From a historical point of view, the original Dulverton Hunt was formed in 1875 when Lord Portsmouth handed over the country to Mr J Froude Bellew, squire of Anstey. The first record I have of a Dulverton Hunt point-to-point meeting is on 17th April 1925 at Anstey Common. Subsequent Dulverton meetings took place mainly at Anstey Common until the 1939-45 world war.

After the war the hunt was divided into the Dulverton East and the Dulverton West. Their first joint point-to-point fixture was held on 16th April 1947 at Venford, West Anstey. This arrangement continued until their last joint meeting there on April 18th 1959.

The Dulverton East continued to race at Venford until 1983, but on April 23rd 1960 (60 years ago) the Dulverton West started their long association with Bratton Down.

I cannot resist a few lines about the course at Venford. I started to go there in the late 1970’s. It had a character all its own. My memory recalls it as like racing round the shape of a frying pan until the later years, when a slightly different layout was tried. A real jockeys course, tight bends, sharp, left-handed, undulating, adverse camber in places. Quite a few incidents took place on the bends at the bottom part of the track. The going tended to be on the quick side. I suppose it had a resemblance to the defunct Alexandra Park, except the London track was the opposite way round.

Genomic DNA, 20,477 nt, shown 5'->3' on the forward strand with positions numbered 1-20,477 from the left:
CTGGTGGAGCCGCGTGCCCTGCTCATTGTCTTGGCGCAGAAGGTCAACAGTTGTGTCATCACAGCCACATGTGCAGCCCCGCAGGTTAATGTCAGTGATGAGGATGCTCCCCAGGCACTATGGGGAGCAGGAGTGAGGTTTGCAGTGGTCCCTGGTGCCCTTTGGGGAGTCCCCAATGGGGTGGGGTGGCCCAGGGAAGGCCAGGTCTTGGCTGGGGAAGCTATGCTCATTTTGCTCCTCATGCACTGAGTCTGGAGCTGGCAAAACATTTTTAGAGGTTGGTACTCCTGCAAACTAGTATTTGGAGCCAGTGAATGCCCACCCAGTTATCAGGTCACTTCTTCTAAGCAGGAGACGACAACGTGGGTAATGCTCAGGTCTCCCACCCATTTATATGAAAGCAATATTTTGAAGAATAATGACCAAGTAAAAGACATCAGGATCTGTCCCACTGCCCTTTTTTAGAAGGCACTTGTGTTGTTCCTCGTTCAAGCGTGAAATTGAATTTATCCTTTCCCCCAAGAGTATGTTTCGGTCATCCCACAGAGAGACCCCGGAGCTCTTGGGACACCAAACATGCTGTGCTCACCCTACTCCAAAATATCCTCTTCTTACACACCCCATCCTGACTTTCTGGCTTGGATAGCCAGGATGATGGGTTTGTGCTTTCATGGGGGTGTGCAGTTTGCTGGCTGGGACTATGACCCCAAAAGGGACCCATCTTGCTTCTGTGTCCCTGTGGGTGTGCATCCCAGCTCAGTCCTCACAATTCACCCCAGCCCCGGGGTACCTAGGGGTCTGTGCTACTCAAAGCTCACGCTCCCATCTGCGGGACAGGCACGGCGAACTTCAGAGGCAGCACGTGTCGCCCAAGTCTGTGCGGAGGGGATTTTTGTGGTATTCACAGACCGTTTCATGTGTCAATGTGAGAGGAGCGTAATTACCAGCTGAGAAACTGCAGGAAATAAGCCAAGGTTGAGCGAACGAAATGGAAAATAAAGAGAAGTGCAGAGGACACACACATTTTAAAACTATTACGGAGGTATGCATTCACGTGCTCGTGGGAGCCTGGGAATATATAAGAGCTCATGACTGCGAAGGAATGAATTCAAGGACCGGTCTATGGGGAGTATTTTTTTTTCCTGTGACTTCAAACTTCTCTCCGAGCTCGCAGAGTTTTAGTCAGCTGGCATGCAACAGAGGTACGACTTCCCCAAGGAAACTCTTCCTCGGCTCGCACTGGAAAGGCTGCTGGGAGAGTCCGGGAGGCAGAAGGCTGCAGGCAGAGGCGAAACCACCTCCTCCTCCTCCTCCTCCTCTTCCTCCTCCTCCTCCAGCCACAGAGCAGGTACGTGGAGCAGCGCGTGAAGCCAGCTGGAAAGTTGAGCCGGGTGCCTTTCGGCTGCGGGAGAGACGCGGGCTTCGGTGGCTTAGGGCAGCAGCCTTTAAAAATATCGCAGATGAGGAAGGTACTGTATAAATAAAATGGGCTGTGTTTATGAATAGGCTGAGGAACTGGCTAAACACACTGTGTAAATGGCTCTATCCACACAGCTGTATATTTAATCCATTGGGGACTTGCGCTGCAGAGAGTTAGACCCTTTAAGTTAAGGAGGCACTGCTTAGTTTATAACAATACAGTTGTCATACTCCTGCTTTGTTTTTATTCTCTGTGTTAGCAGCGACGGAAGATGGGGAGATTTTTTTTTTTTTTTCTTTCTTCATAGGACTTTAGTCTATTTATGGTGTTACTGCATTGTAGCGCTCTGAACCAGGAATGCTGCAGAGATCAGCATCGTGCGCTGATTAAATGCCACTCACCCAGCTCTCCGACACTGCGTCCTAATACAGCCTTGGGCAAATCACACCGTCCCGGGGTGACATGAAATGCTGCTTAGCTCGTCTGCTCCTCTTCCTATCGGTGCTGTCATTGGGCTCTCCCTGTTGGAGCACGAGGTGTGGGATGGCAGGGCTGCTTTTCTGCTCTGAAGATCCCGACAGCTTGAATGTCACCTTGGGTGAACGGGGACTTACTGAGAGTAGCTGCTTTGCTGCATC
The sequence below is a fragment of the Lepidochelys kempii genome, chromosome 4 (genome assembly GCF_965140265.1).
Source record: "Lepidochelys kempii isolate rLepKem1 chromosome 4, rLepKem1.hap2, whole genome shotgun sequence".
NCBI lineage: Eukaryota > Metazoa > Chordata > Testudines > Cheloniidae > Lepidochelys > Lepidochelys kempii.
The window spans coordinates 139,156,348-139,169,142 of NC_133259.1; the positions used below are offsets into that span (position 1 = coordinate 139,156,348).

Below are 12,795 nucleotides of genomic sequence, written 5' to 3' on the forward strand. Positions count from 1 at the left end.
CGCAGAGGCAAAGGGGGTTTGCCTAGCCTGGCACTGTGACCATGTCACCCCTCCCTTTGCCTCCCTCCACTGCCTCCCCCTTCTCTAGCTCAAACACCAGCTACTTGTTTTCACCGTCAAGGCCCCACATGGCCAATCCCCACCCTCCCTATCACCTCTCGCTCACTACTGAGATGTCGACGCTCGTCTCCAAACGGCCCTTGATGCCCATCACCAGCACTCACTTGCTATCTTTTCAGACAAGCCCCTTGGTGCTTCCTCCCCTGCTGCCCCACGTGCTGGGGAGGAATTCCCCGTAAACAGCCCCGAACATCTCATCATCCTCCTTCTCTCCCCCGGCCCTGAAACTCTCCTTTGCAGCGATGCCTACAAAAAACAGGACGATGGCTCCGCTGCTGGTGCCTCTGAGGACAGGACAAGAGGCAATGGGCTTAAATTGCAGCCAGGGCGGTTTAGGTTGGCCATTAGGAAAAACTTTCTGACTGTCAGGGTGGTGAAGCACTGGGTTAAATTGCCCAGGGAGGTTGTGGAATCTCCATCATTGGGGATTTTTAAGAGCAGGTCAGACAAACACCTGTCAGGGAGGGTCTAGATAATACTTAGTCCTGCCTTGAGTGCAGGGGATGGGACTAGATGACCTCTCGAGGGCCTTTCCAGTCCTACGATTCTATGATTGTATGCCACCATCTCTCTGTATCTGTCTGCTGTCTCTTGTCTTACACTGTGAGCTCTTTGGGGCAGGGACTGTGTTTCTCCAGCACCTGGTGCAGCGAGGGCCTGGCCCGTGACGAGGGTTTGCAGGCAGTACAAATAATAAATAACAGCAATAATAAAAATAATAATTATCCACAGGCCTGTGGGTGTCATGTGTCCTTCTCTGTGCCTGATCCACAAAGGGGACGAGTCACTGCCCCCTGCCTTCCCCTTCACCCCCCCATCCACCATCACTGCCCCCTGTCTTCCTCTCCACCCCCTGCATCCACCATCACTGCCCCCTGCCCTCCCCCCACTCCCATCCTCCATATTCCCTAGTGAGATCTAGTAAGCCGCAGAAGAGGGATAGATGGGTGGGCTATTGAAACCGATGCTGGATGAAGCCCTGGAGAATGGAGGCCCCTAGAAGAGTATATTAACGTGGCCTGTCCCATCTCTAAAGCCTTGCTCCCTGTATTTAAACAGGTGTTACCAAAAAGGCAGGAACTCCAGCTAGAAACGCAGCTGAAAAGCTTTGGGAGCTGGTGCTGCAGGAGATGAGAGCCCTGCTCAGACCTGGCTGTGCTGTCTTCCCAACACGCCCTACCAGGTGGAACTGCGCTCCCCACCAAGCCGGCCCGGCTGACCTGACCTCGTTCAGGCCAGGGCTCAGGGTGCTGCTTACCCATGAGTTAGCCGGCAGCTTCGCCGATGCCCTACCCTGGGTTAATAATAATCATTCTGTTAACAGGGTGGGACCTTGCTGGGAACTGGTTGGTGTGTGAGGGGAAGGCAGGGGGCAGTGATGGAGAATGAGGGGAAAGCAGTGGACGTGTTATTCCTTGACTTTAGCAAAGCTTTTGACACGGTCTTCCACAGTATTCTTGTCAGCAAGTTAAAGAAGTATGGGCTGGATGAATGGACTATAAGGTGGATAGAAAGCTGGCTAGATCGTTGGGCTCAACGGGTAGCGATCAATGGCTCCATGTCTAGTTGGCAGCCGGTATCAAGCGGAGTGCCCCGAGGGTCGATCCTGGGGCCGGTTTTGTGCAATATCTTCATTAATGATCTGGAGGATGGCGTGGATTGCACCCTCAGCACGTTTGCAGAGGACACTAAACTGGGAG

In 1984 the Dulverton East moved to Mounsey Hill Gate. This place was the forerunner of racing behind closed doors. It was hopeless for spectators as much of the action could not be seen – Mackenzie & Selby’s 1988 annual is rather dismissive: ”seemed to have been originally designed specifically to make racing invisible…” About the only personal positive memory I can relate is that it was a nice journey via Wheddon Cross which sometimes took in nearby Tarr Steps from my home in Somerset.